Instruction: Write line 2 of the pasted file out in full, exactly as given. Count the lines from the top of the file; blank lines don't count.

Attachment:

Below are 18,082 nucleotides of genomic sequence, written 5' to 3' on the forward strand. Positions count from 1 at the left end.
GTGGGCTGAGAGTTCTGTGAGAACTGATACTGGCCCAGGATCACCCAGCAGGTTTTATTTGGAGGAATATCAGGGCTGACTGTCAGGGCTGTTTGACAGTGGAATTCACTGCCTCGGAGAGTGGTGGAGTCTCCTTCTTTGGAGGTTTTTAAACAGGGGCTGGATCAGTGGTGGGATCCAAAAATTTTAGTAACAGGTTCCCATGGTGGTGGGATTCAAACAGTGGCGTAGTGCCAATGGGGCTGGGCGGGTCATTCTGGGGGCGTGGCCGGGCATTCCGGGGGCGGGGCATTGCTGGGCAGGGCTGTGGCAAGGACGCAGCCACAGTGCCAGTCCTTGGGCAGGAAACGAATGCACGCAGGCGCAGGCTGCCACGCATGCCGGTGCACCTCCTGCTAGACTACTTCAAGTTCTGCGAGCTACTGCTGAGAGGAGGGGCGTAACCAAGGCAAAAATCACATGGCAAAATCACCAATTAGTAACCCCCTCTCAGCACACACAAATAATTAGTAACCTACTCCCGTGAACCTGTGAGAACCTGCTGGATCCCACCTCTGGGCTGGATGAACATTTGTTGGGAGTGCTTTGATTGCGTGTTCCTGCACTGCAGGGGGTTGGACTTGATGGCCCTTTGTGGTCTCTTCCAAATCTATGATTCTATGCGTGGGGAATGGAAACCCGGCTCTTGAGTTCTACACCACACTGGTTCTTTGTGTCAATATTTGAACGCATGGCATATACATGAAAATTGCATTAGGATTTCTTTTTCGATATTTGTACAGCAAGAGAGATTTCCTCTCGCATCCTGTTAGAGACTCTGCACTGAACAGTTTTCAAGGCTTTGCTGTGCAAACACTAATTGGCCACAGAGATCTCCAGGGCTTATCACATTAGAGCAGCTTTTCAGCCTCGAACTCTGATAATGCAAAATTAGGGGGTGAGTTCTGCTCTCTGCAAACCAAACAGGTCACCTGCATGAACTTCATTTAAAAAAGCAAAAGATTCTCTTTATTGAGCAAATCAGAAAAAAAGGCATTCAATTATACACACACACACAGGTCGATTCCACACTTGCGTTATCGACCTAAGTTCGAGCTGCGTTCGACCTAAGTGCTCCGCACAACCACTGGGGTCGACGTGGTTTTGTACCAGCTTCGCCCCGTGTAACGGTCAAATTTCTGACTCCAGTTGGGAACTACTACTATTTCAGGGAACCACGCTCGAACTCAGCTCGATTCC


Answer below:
GTGGGCTGAGAGTTCTGTGAGAACTGATACTGGCCCAGGATCACCCAGCAGGTTTTATTTGGAGGAATATCAGGGCTGACTGTCAGGGCTGTTTGACAGTGGAATTCACTGCCTCGGAGAGTGGTGGAGTCTCCTTCTTTGGAGGTTTTTAAACAGGGGCTGGATCAGTGGTGGGATCCAAAAATTTTAGTAACAGGTTCCCATGGTGGTGGGATTCAAACAGTGGCGTAGTGCCAATGGGGCTGGGCGGGTCATTCTGGGGGCGTGGCCGGGCATTCCGGGGGCGGGGCATTGCTGGGCAGGGCTGTGGCAAGGACGCAGCCACAGTGCCAGTCCTTGGGCAGGAAACGAATGCACGCAGGCGCAGGCTGCCACGCATGCCGGTGCACCTCCTGCTAGACTACTTCAAGTTCTGCGAGCTACTGCTGAGAGGAGGGGCGTAACCAAGGCAAAAATCACATGGCAAAATCACCAATTAGTAACCCCCTCTCAGCACACACAAATAATTAGTAACCTACTCCCGTGAACCTGTGAGAACCTGCTGGATCCCACCTCTGGGCTGGATGAACATTTGTTGGGAGTGCTTTGATTGCGTGTTCCTGCACTGCAGGGGGTTGGACTTGATGGCCCTTTGTGGTCTCTTCCAAATCTATGATTCTATGCGTGGGGAATGGAAACCCGGCTCTTGAGTTCTACACCACACTGGTTCTTTGTGTCAATATTTGAACGCATGGCATATACATGAAAATTGCATTAGGATTTCTTTTTCGATATTTGTACAGCAAGAGAGATTTCCTCTCGCATCCTGTTAGAGACTCTGCACTGAACAGTTTTCAAGGCTTTGCTGTGCAAACACTAATTGGCCACAGAGATCTCCAGGGCTTATCACATTAGAGCAGCTTTTCAGCCTCGAACTCTGATAATGCAAAATTAGGGGGTGAGTTCTGCTCTCTGCAAACCAAACAGGTCACCTGCATGAACTTCATTTAAAAAAGCAAAAGATTCTCTTTATTGAGCAAATCAGAAAAAAAGGCATTCAATTATACACACACACACAGGTCGATTCCACACTTGCGTTATCGACCTAAGTTCGAGCTGCGTTCGACCTAAGTGCTCCGCACAACCACTGGGGTCGACGTGGTTTTGTACCAGCTTCGCCCCGTGTAACGGTCAAATTTCTGACTCCAGTTGGGAACTACTACTATTTCAGGGAACCACGCTCGAACTCAGCTCGATTCC